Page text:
Bernadette Murphy has been working part-time as a chiropractor at Durham College’s Campus Health and Wellness Centre for 12 years, but that work suddenly stopped in 2020 due to COVID-19.
Murphy transitioned to seeing patients virtually for a few months before the campus re-opened.
She said she was nervous at the beginning, particularly with students who weren’t following lockdown protocol. She recalls treating one student who had a problem with her foot.
“I asked her, ‘Oh, how did that happen?,’ And she said she was dancing in heels. So I asked her ‘where were you dancing in heels?’ She answered, ‘at a party.’ And I thought, ‘Oh my goodness,’ ” Murphy said.
Murphy said at one point during the pandemic she had to isolate for 14 days due to a patient testing positive for COVID-19.
“I had to self-isolate for 14 days. So luckily for me, it wasn’t my main source of income. But all the patients that I was supposed to see for the next two weeks had to be cancelled, and that impacted their health,” Murphy said. “And I know some people, some practitioners, something like that would really mess them up if that was their only source of income.”
Murphy’s main work is as a full-time faculty member in Kinesiology at Ontario Tech University, teaching neuroscience and anatomy. Her research investigates the impact of chronic pain on brain processing. She is also currently acting dean of the School of Graduate and Post-Doctoral Studies.
Although at the beginning of the pandemic there was little known about how COVID-19 was being passed around, Murphy said she did as much research as possible.
“I guess being a scientist, I read a lot of the literature and I knew that as long as I had on a medical-grade mask, which filters out 95 per cent of particles, and my client has on a mask, and I’m hand sanitizing in between, there isn’t too much risk,” Murphy said.
Once restrictions started to lift Murphy had to adapt to a new protocol when it came to sanitizing between patients.
This included allotting more time in between patients to clean.
“During COVID we couldn’t risk any COVID particles remaining on surfaces. So we’d spray disinfectant a lot,” Murphy said. “We also had to get pillows that were plastic instead of cotton. Because they weren’t sure at the beginning how transmissible COVID was so we had to get surfaces that were wipeable.”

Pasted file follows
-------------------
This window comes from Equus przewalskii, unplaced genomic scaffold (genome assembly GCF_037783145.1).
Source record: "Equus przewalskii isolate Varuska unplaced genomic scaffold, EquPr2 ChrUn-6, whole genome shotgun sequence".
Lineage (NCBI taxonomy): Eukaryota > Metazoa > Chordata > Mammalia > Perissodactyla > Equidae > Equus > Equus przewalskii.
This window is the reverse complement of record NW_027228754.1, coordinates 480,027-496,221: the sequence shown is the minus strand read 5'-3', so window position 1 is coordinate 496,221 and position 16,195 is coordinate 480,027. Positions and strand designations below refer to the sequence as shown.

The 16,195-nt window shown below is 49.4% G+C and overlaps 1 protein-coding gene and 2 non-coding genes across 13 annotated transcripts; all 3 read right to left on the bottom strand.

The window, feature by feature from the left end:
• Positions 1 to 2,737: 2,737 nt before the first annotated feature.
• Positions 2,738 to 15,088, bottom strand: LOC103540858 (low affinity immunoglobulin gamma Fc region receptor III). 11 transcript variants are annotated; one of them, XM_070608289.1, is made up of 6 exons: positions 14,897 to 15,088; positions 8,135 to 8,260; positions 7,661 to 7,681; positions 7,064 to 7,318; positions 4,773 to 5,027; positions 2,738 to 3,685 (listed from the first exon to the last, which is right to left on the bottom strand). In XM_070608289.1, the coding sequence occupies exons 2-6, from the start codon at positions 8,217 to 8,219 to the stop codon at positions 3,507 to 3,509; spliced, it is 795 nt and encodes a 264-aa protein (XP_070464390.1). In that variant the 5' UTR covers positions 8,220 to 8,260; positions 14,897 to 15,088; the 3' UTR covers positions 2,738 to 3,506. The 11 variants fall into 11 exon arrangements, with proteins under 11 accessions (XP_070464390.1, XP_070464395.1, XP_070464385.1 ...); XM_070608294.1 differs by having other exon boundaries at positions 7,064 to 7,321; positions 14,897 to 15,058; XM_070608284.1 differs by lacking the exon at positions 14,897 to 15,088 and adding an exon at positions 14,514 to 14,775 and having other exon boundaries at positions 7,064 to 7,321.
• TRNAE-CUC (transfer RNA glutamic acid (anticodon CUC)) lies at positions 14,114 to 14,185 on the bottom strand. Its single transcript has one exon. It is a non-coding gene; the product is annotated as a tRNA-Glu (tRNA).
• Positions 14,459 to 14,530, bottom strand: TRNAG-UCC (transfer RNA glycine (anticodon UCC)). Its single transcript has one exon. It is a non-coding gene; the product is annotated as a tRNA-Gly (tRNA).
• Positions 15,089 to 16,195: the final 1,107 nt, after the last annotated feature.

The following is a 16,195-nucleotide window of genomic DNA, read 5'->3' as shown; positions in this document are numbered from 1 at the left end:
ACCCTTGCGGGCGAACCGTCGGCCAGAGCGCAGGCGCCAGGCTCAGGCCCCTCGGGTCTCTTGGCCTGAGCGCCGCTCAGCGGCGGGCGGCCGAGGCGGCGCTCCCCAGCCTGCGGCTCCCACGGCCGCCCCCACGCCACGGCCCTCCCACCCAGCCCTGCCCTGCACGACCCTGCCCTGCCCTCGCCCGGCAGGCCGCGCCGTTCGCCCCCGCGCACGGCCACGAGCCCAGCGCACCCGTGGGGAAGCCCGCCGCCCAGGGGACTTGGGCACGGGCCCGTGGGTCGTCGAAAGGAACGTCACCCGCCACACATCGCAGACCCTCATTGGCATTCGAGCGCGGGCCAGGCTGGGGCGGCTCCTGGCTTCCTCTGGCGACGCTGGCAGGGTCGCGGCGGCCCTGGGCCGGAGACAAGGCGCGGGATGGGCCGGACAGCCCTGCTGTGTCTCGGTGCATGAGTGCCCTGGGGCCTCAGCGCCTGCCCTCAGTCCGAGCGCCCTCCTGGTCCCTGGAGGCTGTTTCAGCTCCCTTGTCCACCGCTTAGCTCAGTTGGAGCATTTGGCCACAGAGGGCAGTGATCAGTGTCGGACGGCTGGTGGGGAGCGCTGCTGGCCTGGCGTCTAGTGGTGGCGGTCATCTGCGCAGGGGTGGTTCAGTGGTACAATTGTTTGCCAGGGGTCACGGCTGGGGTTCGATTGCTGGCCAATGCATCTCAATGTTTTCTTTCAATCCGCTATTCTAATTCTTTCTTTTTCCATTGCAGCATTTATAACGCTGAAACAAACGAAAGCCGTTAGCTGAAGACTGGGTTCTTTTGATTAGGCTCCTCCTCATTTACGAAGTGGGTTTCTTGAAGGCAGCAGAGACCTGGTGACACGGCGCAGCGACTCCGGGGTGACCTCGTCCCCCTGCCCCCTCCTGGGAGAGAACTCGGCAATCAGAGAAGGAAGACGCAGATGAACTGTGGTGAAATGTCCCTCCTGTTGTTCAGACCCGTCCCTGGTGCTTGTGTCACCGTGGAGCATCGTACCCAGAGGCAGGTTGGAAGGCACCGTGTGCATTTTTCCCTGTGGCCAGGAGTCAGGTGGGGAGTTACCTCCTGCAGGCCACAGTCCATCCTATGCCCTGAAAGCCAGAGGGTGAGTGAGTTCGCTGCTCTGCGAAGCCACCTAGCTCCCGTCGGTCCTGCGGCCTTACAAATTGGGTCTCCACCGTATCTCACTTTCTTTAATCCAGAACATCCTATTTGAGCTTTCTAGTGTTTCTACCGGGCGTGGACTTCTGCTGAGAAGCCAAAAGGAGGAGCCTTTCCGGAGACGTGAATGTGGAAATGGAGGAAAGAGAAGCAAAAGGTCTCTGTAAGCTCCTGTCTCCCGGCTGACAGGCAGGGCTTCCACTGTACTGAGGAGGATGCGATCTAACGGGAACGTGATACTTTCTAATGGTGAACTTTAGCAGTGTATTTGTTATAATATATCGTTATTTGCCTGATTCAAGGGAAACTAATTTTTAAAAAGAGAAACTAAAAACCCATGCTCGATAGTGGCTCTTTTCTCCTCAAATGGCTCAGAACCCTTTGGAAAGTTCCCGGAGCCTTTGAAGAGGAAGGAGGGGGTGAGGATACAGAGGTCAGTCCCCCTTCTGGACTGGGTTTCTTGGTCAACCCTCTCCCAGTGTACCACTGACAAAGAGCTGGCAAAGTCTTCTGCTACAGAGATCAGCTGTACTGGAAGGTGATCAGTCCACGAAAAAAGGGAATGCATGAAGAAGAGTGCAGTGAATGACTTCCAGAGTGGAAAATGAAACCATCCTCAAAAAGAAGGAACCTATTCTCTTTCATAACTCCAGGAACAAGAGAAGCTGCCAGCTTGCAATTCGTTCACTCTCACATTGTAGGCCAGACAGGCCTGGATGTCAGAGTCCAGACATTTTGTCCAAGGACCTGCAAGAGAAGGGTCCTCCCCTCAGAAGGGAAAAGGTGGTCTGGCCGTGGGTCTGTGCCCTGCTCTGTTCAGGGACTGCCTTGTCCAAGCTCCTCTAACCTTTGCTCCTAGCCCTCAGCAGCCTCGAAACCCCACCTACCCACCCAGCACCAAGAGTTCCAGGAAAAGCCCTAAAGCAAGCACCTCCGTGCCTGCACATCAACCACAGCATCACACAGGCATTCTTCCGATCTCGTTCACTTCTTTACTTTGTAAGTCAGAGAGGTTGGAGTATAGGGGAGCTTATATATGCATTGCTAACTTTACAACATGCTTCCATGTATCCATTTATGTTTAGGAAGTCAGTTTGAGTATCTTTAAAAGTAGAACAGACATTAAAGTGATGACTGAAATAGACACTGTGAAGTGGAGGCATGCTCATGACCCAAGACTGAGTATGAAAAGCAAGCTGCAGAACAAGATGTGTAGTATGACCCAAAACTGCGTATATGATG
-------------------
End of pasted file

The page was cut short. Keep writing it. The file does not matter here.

She expects to continue doing the same sanitation practices into the future, even when the pandemic passes.
Murphy also expects to keep the masks on as well. She said it’s been nice not getting the usual yearly cold/flu from working so closely with people.
But she has also found it’s been difficult to read people’s expressions during treatments due to the masks.
“Usually, if I find a tight spot on a patient, I kind of gauge how much pain they’re in by their facial expressions. But it is harder to read their expressions behind the mask.”
Ivan Makkar is a student of Murphy’s who also participated in a research study with her that included chiropractic treatment.
Makkar was treated over eight weeks for severe neck and back pain that would stop him from being able to study.
“I would feel burning sensations or the feeling you would get after a fatiguing workout, but I would have that for prolonged periods after studying. And it would be very intense,” Makkar said.
Makkar said the pain started to go away once Murphy conducted treatment.
“After the treatment, I’ve been a lot better. The neck pain has completely gone away,” Makkar said.
Makkar said Murphy has made a big impact on his physical health and his life as well.
“She’s been a big mentor for me. She’s kind of like my go-to person,” Makkar said. “What I like about Bernadette is she’s a prof that really cares about you. And you can see it. All the students know it.”